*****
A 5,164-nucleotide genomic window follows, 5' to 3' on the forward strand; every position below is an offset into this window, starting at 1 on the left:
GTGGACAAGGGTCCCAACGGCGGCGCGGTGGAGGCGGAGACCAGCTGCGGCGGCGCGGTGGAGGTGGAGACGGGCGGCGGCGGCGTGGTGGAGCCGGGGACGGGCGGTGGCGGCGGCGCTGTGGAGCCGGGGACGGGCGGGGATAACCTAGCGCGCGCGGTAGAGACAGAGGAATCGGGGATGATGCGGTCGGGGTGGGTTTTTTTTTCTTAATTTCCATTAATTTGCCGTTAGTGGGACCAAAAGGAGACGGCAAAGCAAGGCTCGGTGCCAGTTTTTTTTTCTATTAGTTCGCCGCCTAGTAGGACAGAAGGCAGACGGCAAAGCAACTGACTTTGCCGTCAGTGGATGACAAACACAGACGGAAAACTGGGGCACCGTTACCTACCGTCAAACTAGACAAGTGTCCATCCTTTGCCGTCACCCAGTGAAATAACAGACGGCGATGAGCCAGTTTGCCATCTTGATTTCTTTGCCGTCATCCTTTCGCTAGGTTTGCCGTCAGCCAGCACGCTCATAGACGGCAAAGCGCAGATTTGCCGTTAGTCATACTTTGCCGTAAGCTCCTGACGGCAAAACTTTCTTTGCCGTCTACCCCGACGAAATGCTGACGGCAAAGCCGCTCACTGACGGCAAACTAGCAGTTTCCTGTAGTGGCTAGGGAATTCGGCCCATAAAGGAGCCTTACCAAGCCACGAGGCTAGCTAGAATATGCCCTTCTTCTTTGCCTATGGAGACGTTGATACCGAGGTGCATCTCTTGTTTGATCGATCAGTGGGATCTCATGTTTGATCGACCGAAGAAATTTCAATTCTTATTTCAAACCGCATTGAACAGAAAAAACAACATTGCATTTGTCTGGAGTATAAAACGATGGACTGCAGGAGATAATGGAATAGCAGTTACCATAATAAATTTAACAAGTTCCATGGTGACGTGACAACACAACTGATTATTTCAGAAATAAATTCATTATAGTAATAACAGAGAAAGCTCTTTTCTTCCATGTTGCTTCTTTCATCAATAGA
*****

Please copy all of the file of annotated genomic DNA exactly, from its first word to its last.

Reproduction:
A 5,164-nucleotide genomic window follows, 5' to 3' on the forward strand; every position below is an offset into this window, starting at 1 on the left:
GTGGACAAGGGTCCCAACGGCGGCGCGGTGGAGGCGGAGACCAGCTGCGGCGGCGCGGTGGAGGTGGAGACGGGCGGCGGCGGCGTGGTGGAGCCGGGGACGGGCGGTGGCGGCGGCGCTGTGGAGCCGGGGACGGGCGGGGATAACCTAGCGCGCGCGGTAGAGACAGAGGAATCGGGGATGATGCGGTCGGGGTGGGTTTTTTTTTCTTAATTTCCATTAATTTGCCGTTAGTGGGACCAAAAGGAGACGGCAAAGCAAGGCTCGGTGCCAGTTTTTTTTTCTATTAGTTCGCCGCCTAGTAGGACAGAAGGCAGACGGCAAAGCAACTGACTTTGCCGTCAGTGGATGACAAACACAGACGGAAAACTGGGGCACCGTTACCTACCGTCAAACTAGACAAGTGTCCATCCTTTGCCGTCACCCAGTGAAATAACAGACGGCGATGAGCCAGTTTGCCATCTTGATTTCTTTGCCGTCATCCTTTCGCTAGGTTTGCCGTCAGCCAGCACGCTCATAGACGGCAAAGCGCAGATTTGCCGTTAGTCATACTTTGCCGTAAGCTCCTGACGGCAAAACTTTCTTTGCCGTCTACCCCGACGAAATGCTGACGGCAAAGCCGCTCACTGACGGCAAACTAGCAGTTTCCTGTAGTGGCTAGGGAATTCGGCCCATAAAGGAGCCTTACCAAGCCACGAGGCTAGCTAGAATATGCCCTTCTTCTTTGCCTATGGAGACGTTGATACCGAGGTGCATCTCTTGTTTGATCGATCAGTGGGATCTCATGTTTGATCGACCGAAGAAATTTCAATTCTTATTTCAAACCGCATTGAACAGAAAAAACAACATTGCATTTGTCTGGAGTATAAAACGATGGACTGCAGGAGATAATGGAATAGCAGTTACCATAATAAATTTAACAAGTTCCATGGTGACGTGACAACACAACTGATTATTTCAGAAATAAATTCATTATAGTAATAACAGAGAAAGCTCTTTTCTTCCATGTTGCTTCTTTCATCAATAGA